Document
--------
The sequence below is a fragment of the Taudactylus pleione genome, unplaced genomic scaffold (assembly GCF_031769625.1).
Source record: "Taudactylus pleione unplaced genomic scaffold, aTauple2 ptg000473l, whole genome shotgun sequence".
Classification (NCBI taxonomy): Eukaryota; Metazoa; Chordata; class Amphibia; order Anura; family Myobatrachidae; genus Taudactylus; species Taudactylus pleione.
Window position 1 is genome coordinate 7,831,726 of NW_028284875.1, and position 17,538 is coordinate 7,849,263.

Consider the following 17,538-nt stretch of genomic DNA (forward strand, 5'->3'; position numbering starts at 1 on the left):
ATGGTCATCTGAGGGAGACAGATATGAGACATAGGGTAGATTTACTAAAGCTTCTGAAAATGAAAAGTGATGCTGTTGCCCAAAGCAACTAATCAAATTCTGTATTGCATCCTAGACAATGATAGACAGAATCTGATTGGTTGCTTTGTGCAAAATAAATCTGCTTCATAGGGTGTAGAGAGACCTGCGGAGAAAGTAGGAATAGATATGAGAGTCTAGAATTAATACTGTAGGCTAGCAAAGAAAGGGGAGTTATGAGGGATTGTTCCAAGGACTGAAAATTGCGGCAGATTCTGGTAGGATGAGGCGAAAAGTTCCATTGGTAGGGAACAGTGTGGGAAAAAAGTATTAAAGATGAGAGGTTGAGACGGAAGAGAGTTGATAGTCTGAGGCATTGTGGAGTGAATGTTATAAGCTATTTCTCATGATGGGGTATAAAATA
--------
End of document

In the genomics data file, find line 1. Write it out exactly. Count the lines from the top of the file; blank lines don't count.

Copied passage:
The sequence below is a fragment of the Taudactylus pleione genome, unplaced genomic scaffold (assembly GCF_031769625.1).